PhoBWanKenobi, thank you for sharing that wedding speech. It was really lovely.

    A friend of mine was going through a hard time psychologically, and knowing that she was limerent and reading books about limerence were the main reasons she was able to work through it. I don't think she's on MetaFilter. This was maybe a year or two ago.

    Also, there used to be a lovely jewelry shop in Belgrave, near Melbourne in Australia, called "Limerence" and it's where I got a really nice brooch and necklace made from the insides of old watches made by Depths of the Never Never.
    posted by brainwane at 8:04 AM on November 21, 2012


    You know, people like to say things like this on MetaFilter a lot to make things seem, I don't know, casual or something, but it's almost always just not true. I am more well-read than the average person, know many people who are more well-read than the average person, attended not two but four years of college (as did almost everyone I know) and I have never heard limerence before this thread.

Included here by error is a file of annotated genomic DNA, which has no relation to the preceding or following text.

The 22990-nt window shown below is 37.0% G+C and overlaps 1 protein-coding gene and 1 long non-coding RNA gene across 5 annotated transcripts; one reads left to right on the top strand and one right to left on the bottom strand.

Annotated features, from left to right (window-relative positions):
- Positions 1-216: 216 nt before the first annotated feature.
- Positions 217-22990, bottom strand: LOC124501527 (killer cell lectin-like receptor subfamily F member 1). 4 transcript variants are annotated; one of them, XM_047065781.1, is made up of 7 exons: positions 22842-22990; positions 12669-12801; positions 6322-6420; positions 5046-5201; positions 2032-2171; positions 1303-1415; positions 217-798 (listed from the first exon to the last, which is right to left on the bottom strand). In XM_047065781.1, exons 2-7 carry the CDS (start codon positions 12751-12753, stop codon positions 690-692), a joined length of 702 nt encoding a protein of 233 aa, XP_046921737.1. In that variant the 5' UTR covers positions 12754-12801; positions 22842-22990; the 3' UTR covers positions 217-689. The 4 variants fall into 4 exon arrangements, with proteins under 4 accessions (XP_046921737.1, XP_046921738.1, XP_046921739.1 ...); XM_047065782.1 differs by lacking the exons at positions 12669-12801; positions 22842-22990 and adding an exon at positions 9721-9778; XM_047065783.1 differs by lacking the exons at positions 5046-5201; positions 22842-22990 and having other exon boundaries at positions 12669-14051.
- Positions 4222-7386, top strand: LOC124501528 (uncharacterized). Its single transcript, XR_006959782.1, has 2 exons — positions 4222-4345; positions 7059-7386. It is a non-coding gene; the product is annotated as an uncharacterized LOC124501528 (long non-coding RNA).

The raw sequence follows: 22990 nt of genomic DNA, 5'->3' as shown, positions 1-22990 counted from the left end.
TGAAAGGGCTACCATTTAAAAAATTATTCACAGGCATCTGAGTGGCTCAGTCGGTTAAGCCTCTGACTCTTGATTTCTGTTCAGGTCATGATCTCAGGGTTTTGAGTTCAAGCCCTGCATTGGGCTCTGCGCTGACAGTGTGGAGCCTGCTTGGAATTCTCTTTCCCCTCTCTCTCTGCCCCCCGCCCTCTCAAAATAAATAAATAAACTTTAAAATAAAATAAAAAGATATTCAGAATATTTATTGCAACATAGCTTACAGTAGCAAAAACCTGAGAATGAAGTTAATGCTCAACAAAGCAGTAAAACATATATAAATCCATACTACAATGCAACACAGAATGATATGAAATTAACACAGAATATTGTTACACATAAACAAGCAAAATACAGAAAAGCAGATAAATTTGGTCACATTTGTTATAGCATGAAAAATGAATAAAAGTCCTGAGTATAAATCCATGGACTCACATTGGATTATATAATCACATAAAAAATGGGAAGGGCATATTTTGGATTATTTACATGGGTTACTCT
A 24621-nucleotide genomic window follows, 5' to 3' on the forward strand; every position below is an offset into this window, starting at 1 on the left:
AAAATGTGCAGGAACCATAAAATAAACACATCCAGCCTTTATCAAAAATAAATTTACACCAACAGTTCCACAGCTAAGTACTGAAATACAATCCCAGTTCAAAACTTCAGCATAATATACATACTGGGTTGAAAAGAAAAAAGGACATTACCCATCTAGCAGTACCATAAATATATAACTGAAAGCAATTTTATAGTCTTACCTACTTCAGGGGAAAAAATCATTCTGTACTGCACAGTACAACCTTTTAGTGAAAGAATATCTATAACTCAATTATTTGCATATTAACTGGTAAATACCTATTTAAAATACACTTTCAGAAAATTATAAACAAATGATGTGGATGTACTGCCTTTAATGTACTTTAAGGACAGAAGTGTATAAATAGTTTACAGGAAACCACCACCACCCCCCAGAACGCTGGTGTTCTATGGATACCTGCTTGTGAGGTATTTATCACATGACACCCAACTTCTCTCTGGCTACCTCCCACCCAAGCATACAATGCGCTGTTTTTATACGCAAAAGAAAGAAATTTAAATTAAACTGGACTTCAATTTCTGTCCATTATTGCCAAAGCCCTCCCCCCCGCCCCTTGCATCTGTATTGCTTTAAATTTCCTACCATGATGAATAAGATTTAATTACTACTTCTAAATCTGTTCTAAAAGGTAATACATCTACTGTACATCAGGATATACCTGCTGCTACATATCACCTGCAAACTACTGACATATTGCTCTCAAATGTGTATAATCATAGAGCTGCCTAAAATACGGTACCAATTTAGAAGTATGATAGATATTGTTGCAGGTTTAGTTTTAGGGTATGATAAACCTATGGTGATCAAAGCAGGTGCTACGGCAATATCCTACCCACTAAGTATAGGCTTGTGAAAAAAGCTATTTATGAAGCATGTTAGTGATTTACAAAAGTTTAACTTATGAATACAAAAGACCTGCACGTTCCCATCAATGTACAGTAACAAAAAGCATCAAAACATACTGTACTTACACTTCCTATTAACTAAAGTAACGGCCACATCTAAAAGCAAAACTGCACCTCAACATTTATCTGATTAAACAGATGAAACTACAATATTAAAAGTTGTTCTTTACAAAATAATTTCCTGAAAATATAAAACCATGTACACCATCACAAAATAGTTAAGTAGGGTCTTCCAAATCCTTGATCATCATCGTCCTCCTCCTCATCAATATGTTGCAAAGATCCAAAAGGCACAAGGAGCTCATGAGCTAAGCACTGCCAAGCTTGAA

Agreed. I'm (if I may be immodest) pretty damn well educated, I've got a college degree and a graduate degree from good schools. I'm also 95% sure I learned the word limerence on Metafilter. I'm fairly sure that if I used the term around my well educated friends, the understanding rate would be low.